Wetlands are defined as lands transitional between terrestrial and aquatic systems, where the water table is usually at or near the surface or the land is covered by shallow water. For this classification, wetlands must have one or more of the following three attributes: (l) at least periodically, the land supports mainly hydrophytes (aquatic plants), (2) the substrate is mainly undrained hydric (moist) soil, and (3) the substrate is saturated with water or covered by shallow water at some time during the growing season each year.
Wetlands are an important part of Duluth's natural resources, providing habitat, reducing downstream flooding, and improving water quality. Duluth is fortunate to have retained many of the wetlands that existed here before city development in the mid-1800s. Wetlands are abundant in the St. Louis River upstream of the Duluth-Superior harbor, and in level areas that are "over the hill" above Skyline Drive. See for yourself here. Wetlands have always been uncommon on Duluth's steeper hillslopes, such as the Lincoln Park, Central and East Hillside, Congdon Park, Endion, Lakeside and Lester River areas. Wetlands were formerly more abundant within the Duluth-Superior harbor, but many were destroyed by dredging to deepen the waterway. Sometimes new wetlands were created with the dredge "spoils," such as Southworth Marsh on Park Point.
The National Wetland Inventory (NWI) classification scheme defines wetlands according to the "Classification of Wetlands and Deepwater Habitats of the United States," a system that describes wetlands by soils, hydrology, and vegetation.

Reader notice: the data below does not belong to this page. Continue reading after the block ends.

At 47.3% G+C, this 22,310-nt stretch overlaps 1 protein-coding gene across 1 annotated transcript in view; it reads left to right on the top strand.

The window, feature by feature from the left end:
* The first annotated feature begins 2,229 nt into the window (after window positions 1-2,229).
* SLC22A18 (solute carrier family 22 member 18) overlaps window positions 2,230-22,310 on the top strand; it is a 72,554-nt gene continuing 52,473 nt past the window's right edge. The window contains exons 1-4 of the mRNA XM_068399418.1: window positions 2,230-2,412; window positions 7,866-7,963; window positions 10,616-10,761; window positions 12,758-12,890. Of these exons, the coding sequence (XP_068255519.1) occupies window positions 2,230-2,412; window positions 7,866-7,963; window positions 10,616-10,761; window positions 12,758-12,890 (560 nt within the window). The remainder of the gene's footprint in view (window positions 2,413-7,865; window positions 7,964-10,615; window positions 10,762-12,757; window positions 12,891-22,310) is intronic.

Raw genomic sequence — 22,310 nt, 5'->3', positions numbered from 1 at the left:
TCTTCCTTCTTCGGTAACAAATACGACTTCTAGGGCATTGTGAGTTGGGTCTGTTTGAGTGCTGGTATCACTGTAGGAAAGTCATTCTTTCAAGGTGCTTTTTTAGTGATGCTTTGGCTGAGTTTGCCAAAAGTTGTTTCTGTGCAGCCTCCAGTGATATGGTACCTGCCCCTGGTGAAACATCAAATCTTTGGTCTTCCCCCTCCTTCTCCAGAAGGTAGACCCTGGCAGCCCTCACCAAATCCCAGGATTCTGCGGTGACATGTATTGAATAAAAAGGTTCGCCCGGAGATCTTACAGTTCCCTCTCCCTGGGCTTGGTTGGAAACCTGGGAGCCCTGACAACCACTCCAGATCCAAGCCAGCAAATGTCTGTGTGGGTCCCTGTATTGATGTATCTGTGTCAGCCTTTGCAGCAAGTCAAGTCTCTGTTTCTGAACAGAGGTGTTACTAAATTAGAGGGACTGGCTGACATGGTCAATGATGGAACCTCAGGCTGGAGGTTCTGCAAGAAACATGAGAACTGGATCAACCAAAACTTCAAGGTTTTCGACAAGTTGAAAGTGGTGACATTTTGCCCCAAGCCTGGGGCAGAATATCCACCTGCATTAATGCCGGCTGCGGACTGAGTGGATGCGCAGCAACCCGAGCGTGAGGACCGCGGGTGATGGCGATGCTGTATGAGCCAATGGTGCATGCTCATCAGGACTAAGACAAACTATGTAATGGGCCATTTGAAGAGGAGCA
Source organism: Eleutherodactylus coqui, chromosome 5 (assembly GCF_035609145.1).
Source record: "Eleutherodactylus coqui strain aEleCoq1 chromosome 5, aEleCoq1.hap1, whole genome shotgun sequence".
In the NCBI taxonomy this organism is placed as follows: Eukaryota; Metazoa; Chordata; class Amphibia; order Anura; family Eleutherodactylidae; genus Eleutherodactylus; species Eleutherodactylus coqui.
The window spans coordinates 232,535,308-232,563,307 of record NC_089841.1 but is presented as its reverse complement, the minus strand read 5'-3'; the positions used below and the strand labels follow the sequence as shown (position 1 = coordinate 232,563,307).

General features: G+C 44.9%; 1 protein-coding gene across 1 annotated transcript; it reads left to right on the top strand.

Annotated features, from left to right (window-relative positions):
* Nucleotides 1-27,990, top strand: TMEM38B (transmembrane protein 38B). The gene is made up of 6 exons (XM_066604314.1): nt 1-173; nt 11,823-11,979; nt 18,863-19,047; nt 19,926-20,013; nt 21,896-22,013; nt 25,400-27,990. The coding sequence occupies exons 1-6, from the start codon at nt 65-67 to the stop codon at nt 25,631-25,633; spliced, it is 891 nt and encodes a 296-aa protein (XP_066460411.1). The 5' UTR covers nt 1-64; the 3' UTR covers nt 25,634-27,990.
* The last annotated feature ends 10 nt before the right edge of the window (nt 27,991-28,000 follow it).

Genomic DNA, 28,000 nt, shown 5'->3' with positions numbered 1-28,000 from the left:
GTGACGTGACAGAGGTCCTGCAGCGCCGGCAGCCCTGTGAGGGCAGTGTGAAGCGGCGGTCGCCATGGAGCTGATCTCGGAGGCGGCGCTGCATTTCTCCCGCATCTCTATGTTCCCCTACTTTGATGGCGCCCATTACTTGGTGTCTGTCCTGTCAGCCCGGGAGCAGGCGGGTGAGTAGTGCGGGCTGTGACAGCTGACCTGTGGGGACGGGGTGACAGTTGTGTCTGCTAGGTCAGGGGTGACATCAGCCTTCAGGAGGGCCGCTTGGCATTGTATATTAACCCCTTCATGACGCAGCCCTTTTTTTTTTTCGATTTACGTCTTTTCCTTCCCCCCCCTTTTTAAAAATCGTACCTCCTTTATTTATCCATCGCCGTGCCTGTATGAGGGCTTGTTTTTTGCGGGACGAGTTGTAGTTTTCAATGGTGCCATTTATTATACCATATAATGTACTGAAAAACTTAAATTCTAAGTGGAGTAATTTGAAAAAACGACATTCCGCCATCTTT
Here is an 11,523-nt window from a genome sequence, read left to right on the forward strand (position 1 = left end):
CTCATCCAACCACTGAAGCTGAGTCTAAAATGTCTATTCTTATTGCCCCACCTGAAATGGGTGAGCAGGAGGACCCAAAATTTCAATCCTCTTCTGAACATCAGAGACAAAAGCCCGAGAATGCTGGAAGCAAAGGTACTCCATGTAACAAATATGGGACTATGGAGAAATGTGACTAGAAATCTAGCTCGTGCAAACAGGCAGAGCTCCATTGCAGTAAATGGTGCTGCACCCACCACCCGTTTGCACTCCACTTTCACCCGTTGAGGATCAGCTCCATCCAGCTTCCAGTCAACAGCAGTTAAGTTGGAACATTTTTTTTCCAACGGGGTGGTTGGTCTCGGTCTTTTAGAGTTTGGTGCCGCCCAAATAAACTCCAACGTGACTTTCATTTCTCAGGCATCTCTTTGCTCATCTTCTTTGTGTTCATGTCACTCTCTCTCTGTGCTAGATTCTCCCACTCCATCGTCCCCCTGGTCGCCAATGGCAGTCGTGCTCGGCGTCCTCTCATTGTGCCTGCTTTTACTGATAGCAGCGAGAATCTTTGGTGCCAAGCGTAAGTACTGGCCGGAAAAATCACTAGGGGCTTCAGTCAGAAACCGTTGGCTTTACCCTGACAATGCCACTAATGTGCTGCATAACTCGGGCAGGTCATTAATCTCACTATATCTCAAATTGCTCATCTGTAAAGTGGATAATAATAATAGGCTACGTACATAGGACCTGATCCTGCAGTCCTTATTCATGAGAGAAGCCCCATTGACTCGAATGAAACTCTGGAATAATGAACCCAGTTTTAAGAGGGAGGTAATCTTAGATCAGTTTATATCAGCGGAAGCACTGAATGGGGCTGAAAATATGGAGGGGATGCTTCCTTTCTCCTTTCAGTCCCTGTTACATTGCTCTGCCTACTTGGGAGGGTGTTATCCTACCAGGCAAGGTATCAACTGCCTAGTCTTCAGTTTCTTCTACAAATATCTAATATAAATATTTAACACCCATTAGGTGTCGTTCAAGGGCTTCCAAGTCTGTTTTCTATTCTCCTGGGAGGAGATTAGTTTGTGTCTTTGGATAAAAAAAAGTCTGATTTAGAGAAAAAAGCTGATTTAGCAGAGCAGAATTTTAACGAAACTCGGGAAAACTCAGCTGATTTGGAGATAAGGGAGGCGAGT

Here is one example of how the NWI system works:
In this case "P" stands for Palustrine, "EM" for Emergent, "2" for non-persistent, a water regime of "F" means "semipermanent". Also, there is also the special modifier of "b" which means beaver impounded. You will find this type of wetland in the Hartley Nature Area just upstream of the main pond. Here is that example.
This system uses a hierarchical classification scheme that divides wetlands into five major systems, of which only three can be found in the Duluth area: Palustrine, Lacustrine, and Riverine.
[P] Palustrine - The Palustrine System includes all nontidal wetlands dominated by trees, shrubs, emergents, mosses or lichens, and all such wetlands that occur in tidal areas where salinity due to ocean derived salts is below 0.5 ppt.
[L] Lacustrine - The Lacustrine System includes wetlands and deepwater habitats with all of the following characteristics: 1. situated in a topographic depression or a dammed river channel; 2. lacking trees, shrubs, persistent emergents, emergent mosses or lichens with greater than 30% areal coverage. 3. total area exceeds 8 hectares ( 20 acres ).
(1) Limnetic - Extends outward from Littoral boundary and includes all deep-water habitats within the Lacustrine System.
(2) Littoral - All wetland habitats in the Lacustrine System. Extends from shoreward boundary to 2 meters (6.6 feet) below annual low water or to the maximum extent of nonpersistent emergents, if these grow at depths greater than 2 meters.
Here is a graphic which shows the relationship between these two major systems.